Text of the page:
A little over a week ago a conversation began about the use of the term “non-lawyer” in the context of referring to business executives in law firms.

It started with the American Lawyer‘s coverage of Husch Blackwell‘s new CEO: Husch Blackwell’s Next Leader is a Newly Employed Non-Lawyer (subs. req).

When Paul Eberle assumes the top leadership role at Husch Blackwell in February 2018, the non-lawyer manager will have spent less than two years working at the firm he presides over.

Sadly, the American Lawyer failed to give credit to Mr. Eberle’s for his 20 years of executive experience as a CEO, and that caught the eyes of the legal marketing community.

I blogged about it here: Husch Blackwell’s incoming CEO is a professional, not a “non-lawyer”

Those of us who have dedicated our careers as legal industry professionals would like you to understand that the term “non-lawyer” is offensive, and does a disservice to all of the firms that are being run as businesses.

Greg Lambert over at Three Geeks and a Law Blog picked up the conversations, Legal News Publishers: Stop Using the Term “Non-Lawyer”:

… there are lawyers in law firms, and there are professionals who are in the business of running a law firm. The old way of running these law firms usually meant that one or more of the law firm partners also ran operations. However, as firms grew, that method was challenged by a more traditional business structure of having those trained in management and business operations running the administrative structure of the firm, and letting the Partners set the strategic goals of the firm, and get back to the practice of law.

The American Lawyer Responds

Which lead to a GREAT conversation with Gina Passarella, and the American Lawyer covering the conversation around the conversation, What the Reaction to the Term ‘Nonlawyer’ Says About Law Firm Caste Systems:

In part, the argument, and it’s a valid one, is that using the word focuses on what the person is not, rather than what they are. The bigger complaint is that calling business professionals nonlawyers perpetuates a caste system within law firms in which lawyers look down on those without a law degree, failing to appreciate the exact advice for which they pay those business professionals.”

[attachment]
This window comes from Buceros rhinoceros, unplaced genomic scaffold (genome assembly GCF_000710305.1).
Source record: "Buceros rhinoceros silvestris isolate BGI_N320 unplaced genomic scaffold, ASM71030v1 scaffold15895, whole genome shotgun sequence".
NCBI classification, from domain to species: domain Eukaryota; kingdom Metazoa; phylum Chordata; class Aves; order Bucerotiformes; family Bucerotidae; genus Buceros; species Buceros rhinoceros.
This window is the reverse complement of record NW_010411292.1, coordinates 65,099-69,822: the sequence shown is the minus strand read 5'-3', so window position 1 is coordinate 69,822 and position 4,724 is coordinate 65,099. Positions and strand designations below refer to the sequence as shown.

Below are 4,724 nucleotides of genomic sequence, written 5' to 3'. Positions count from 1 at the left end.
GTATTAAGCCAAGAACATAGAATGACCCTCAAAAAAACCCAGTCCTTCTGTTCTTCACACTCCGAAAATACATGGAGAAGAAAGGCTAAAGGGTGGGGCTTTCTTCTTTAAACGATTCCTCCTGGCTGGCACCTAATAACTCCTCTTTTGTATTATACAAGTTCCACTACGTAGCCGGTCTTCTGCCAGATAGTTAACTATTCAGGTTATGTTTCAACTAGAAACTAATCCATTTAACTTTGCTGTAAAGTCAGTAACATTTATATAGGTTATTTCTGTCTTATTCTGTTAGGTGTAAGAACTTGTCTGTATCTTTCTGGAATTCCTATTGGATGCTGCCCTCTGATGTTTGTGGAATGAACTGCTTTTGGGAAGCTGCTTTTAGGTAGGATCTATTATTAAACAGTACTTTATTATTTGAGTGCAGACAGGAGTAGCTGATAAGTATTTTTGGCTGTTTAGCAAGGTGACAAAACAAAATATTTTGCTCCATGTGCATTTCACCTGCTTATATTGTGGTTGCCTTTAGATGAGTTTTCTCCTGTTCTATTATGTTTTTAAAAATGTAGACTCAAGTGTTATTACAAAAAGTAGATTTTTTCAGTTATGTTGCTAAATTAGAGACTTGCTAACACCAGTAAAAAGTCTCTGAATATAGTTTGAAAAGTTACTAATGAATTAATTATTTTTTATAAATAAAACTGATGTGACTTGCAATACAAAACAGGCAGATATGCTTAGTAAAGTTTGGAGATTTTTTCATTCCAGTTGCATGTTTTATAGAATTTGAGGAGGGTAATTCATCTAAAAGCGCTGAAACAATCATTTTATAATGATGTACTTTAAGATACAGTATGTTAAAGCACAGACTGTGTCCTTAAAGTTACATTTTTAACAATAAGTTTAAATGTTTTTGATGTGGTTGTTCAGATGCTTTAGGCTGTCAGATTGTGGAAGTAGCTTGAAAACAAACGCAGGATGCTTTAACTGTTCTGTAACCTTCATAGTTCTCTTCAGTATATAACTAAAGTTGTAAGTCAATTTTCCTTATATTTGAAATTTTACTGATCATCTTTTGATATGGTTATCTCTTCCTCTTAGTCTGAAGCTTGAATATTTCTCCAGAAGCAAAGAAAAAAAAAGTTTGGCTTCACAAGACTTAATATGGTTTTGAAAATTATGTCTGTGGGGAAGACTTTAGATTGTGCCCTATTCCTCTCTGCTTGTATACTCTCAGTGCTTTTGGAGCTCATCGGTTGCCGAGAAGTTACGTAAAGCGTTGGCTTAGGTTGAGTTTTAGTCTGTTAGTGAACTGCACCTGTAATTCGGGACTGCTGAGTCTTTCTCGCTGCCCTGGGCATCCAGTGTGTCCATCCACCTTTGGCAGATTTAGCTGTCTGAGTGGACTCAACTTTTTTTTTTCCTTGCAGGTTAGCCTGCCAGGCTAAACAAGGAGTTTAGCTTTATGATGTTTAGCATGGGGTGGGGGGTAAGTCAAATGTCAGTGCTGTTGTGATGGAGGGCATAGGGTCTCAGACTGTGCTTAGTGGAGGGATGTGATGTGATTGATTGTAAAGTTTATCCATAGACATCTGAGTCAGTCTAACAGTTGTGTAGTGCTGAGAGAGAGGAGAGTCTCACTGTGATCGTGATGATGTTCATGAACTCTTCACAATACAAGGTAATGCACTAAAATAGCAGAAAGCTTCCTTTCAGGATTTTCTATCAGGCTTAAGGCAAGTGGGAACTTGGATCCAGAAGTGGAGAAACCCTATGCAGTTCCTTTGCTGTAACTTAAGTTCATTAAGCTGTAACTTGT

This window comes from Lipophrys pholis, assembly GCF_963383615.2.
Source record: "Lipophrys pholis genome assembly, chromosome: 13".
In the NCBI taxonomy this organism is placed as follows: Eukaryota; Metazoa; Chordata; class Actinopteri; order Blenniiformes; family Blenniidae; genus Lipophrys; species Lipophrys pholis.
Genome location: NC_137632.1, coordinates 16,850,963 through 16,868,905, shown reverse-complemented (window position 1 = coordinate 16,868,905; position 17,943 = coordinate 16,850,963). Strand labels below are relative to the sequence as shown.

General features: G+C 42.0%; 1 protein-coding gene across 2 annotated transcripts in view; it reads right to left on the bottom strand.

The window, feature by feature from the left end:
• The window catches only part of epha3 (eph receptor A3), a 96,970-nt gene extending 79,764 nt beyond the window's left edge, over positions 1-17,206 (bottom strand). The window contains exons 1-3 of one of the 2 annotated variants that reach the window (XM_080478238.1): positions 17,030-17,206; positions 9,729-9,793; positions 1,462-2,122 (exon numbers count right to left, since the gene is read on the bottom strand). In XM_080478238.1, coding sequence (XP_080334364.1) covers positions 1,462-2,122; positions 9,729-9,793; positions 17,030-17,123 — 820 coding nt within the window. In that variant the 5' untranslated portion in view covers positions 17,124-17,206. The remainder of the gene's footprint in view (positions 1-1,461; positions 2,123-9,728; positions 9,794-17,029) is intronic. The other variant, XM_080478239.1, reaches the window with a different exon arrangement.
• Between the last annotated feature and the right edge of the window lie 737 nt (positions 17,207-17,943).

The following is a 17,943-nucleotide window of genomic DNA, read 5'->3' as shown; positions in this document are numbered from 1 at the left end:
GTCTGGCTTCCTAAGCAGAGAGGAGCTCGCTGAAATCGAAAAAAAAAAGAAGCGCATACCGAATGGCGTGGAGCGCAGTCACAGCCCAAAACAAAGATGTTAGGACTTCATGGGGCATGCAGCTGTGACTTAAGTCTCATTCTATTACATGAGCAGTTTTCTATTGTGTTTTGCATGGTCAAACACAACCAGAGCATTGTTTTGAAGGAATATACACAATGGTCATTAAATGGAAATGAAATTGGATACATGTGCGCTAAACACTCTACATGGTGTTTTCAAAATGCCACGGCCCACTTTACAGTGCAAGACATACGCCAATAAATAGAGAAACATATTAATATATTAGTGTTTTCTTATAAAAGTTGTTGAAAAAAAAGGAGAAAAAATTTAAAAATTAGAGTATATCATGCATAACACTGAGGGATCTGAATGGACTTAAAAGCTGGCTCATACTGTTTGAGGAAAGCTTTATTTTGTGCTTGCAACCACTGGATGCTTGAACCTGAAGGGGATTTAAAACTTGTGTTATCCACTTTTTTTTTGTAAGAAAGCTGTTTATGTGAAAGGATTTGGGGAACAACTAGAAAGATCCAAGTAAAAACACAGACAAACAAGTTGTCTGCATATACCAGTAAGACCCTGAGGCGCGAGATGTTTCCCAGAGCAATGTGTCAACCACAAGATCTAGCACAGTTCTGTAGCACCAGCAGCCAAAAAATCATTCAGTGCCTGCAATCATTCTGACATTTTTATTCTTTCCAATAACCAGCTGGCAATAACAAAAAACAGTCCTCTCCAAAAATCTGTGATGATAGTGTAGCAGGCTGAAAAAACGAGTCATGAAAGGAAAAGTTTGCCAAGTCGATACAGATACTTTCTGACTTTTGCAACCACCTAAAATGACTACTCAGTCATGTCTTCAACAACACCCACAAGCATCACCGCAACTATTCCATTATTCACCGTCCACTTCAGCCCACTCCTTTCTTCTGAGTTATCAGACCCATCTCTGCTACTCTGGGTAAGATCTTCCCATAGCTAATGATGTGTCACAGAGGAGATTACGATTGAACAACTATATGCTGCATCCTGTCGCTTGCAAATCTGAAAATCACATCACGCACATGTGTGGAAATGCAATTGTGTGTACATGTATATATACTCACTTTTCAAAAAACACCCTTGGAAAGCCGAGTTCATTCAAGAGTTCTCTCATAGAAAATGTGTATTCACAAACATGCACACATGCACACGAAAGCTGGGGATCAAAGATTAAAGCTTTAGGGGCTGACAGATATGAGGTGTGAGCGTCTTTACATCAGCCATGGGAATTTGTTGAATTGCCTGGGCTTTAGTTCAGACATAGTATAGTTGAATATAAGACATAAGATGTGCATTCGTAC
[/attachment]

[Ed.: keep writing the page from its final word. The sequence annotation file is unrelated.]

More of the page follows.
And even our peers and colleagues at the Consortium of Legal Operations Counsel (CLOC) linked an article from one of their members, Mark A. Cohen, who touched on the subject, Why The Legal Industry Must Embrace Diversity, Technology, and Collaboration:

It’s time that the legal profession finally jettison archaic, meaningless, and potentially confusing terms like ‘non-lawyer’ and ‘alternative provider.’ These are holdovers of a self-regulated legal guild that is being transformed by consumers that seek solutions to increasingly complex business challenges that raise legal issues, not ‘legal matters.’ Lawyers are increasingly part of integrated professional teams that leverage technology and process to tackle these business challenges. Law is no longer an island, and lawyers are not the sole inhabitants.

So, why all the hoopla?

So, why all the hoopla?  After all, the American Bar Association (est. 1878) coined the term. It’s a “real” word. It has meaning when it comes to who can be a partner in a law firm, as well as fee-share.

Why? Because words matter.

Words matter in court. Words matter in relationships. Words matter in business.

Several of us got into a debate about this on my LinkedIn post here. Defending the word comes down to an “us” and “the rest of the world” argument.

You don’t see this in other professions. Doctors are well regulated, but you never hear them refer to the nurses, nurse practitioners, paramedics, and orderlies as “non-doctors.” They are a team. Each has a role. Each has a unique contribution to make.

I have worked in several firms that have either had to merge out because of poor business decisions, or were the beneficiaries of the “merger.” What have I learned? Brilliant lawyers do not always make the best business decisions. Which is why, with the stakes get higher and higher–it won’t be long before we have the first $3 billion law firm–business executives are necessary. Simply put, we are a team, and each of us has a unique contribution to make in the law firm ecosystem,.

Go back and read Mark’s post on Forbes (link) if you haven’t already. It’s about how private practice lawyers need to diversify, embrace technology, and good business practices.

Diversity, technology, and collaboration are hallmarks of a new legal culture. Each is crucial to a profession that is the first responder and ultimate defender of the rule of law that applies to all societal members on an equal basis.

The world is changing, but many lawyers are not embracing that change fast enough. The culture remains predominately risk adverse, and skeptical. Business entrepreneurs are not. Law firms do best when they embrace diversity, technology, and collaborate with experts … whether or not their name is followed by JD or Esq.